Ruth, a vendor working across the street from Glady, waits for familiar faces to buy her chicharron (pork cracklings), braised pork and beef cuts stacked up high over a hot flat grill. She believes customers aren’t buying because they are afraid to be visible and are saving money in case they or members of their family are deported.
“A lot of people don’t come like before, because they don’t want to risk [it]. People are avoiding a lot of cost because if something happens to them, at least they have some savings,” Ruth says in Spanish. “They don’t have that liberty to buy like before we had this new president.”
There are an estimated 20,000 street vendors in New York City. In 1981, the city capped the number of street vendor permits it issues at around 5,000. This means that roughly 80 percent of vendors are unable to operate their food businesses legally.
Matthew Shapiro, senior attorney at The Street Vendor Project, says many immigrants are unable to find traditional jobs. Street vending is an easily accessible line of work that allows them to make a living. But unlicensed vendors run the risk of being ticketed or even arrested by local law enforcement. In the current political climate, those risks are magnified for undocumented vendors who peddle without permits.
Any contact undocumented immigrants have with the criminal justice system is widely seen as raising their vulnerability to being detained by ICE and potentially deported, Shapiro says.
“Since we’ve had such a hard line immigration stance coming out of the federal government, this puts them at further risk,” Shapiro says. “So if they are out there selling and breaking the law, that could result in higher-level immigration consequences.”
For example, some immigration attorneys express concern over the increase in ICE arrests in and around courthouses.According to the Immigrant Defense Project, these arrests in New York increased by 900 percent in 2017.
While some vendors continue to struggle to make a living on the street, others have sought new, less visible occupations. One vendor, Julia, used to sell lunches from a street cart without a permit. But for the past couple of years, the mother of three has been selling food from her home to reduce her risk of being arrested or detained.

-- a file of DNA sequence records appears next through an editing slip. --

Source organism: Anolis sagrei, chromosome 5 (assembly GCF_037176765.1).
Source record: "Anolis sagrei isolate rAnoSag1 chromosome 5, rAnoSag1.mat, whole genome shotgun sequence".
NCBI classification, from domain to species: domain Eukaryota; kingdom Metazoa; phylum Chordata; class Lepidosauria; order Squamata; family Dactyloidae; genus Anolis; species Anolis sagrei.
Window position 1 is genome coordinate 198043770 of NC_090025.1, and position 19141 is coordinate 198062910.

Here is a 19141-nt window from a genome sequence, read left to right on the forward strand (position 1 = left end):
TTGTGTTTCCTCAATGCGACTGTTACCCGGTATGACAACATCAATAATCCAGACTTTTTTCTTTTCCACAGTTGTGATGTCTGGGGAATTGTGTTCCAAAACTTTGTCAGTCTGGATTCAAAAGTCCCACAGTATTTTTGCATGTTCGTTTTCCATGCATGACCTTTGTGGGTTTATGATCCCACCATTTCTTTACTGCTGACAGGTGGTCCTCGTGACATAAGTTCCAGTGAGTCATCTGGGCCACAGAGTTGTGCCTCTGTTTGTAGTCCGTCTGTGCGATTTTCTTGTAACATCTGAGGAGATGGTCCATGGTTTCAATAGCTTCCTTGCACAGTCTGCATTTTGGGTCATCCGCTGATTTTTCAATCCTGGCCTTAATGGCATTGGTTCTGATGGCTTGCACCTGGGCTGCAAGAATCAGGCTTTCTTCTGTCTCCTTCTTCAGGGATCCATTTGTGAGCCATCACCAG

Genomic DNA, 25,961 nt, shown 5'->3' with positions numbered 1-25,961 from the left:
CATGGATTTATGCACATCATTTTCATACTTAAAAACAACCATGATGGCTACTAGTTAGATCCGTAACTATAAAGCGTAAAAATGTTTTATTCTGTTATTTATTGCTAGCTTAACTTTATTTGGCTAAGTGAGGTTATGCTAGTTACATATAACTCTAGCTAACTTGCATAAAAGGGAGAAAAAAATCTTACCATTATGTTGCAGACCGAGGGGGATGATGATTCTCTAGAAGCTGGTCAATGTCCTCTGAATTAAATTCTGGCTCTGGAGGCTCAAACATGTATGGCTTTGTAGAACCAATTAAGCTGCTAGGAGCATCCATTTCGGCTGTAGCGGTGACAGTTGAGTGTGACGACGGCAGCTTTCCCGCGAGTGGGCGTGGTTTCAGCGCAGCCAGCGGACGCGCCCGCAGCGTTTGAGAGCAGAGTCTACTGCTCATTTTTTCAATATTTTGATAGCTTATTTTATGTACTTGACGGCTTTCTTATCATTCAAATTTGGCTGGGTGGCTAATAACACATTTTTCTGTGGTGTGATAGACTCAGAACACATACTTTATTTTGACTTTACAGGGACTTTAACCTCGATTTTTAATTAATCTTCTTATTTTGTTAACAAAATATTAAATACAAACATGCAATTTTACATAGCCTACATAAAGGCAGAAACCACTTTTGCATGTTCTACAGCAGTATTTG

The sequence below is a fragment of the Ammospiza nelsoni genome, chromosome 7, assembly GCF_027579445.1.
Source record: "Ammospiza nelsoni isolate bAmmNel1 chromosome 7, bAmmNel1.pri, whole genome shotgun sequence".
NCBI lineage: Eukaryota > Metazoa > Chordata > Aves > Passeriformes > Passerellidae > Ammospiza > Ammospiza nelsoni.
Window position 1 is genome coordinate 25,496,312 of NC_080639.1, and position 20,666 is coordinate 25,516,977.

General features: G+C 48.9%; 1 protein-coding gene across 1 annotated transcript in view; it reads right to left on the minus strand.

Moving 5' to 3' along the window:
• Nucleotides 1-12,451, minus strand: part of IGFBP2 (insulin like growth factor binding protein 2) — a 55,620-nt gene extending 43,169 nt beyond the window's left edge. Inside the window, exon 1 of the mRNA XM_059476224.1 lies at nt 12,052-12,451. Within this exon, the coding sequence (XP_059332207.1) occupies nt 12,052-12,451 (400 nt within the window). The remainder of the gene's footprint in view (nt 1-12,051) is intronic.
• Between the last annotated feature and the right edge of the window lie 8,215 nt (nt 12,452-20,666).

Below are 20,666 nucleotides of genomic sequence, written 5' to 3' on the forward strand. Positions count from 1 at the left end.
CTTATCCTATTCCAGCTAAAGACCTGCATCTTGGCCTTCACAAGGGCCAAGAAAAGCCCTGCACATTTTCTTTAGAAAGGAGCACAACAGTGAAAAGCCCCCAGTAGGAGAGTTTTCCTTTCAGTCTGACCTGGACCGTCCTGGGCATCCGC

“If I keep going to court [to pay tickets for vending without a permit], they could deport me,”Julia says, in Spanish.
Like other street vendors we spoke with, Julia has seen a drop in income this year.
Julia was born and raised in El Salvador; 15 years ago, she settled in Nassau County, Long Island, in a town with a large immigrant population. She began selling food throughout the neighborhood in order to sustain her family.
Then one night, ICE knocked on her door at 2 a.m. and arrested her partner. The agents entered their bedroom and woke them. At the time, Julia was pregnant. She had no idea how she would support her family after the father of her children was deported.
“You can imagine how I feel when I see ICE cars [even now],” she says. “I stay paralyzed.”
In the early evening, a light bulb attached to an extension cord illuminates a stock pot of boiled corn (elote) and atole (a corn beverage infused with cinnamon, sugar and milk) on a folding table in Julia’s driveway. As curious neighbors stop by for a warm beverage, she scoops the steaming atole into styrofoam cups and slathers cobs of corn with mayonnaise, crumbly white cheese and hot sauce.
Although Julia once made $500 a week as a street vendor, she now settles for the $100 she makes from selling outside of her garage. Her new approach avoids the fines she once received, and she says she now sleeps with the peace of mind that she and her daughters are safe.
Basinski of The Street Vendor Project says that a large decline in street vendors and their income could have significant cultural and economic implications for the city.
“Who could imagine New York City without street vendors?” Basinski asks. “If we don’t have the streets as a home for small businesses to start and to thrive and grow, eventually that’s going to affect the economy of New York City.”
A 2012 study conducted by the Institute for Justice found that street vendors contributed 17,960 jobs, $71.2 million in taxes and $192.3 million in wages to the city’s economy that year.
Hernán, who once dreamt of expanding his churros business nationwide, has now put his plans on hold. If more of his vendors quit selling churros, he worries that next year will be the last for his churreria. “I will have to close my business and go back to selling churros by myself,” he says. “Only the bravest will sell next year.”
This story is a collaboration with Feet in 2 Worlds. A version of this story originally appeared on the Fi2W website.